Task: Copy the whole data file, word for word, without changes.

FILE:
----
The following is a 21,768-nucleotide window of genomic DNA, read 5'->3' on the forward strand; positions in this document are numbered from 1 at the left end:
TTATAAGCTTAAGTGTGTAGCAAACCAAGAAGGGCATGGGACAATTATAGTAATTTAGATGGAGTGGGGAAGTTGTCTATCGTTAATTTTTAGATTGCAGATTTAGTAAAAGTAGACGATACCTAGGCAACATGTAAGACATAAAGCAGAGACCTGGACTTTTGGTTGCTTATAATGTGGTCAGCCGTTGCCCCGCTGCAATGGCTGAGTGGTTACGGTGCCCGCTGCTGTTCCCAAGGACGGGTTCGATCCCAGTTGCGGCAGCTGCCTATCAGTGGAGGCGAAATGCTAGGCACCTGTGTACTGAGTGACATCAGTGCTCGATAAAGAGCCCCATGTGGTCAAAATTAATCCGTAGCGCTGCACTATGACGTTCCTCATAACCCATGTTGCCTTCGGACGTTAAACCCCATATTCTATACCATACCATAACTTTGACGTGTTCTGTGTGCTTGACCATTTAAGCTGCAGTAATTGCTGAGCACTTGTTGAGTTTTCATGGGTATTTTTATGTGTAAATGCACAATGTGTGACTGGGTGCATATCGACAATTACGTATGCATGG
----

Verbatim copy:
The following is a 21,768-nucleotide window of genomic DNA, read 5'->3' on the forward strand; positions in this document are numbered from 1 at the left end:
TTATAAGCTTAAGTGTGTAGCAAACCAAGAAGGGCATGGGACAATTATAGTAATTTAGATGGAGTGGGGAAGTTGTCTATCGTTAATTTTTAGATTGCAGATTTAGTAAAAGTAGACGATACCTAGGCAACATGTAAGACATAAAGCAGAGACCTGGACTTTTGGTTGCTTATAATGTGGTCAGCCGTTGCCCCGCTGCAATGGCTGAGTGGTTACGGTGCCCGCTGCTGTTCCCAAGGACGGGTTCGATCCCAGTTGCGGCAGCTGCCTATCAGTGGAGGCGAAATGCTAGGCACCTGTGTACTGAGTGACATCAGTGCTCGATAAAGAGCCCCATGTGGTCAAAATTAATCCGTAGCGCTGCACTATGACGTTCCTCATAACCCATGTTGCCTTCGGACGTTAAACCCCATATTCTATACCATACCATAACTTTGACGTGTTCTGTGTGCTTGACCATTTAAGCTGCAGTAATTGCTGAGCACTTGTTGAGTTTTCATGGGTATTTTTATGTGTAAATGCACAATGTGTGACTGGGTGCATATCGACAATTACGTATGCATGG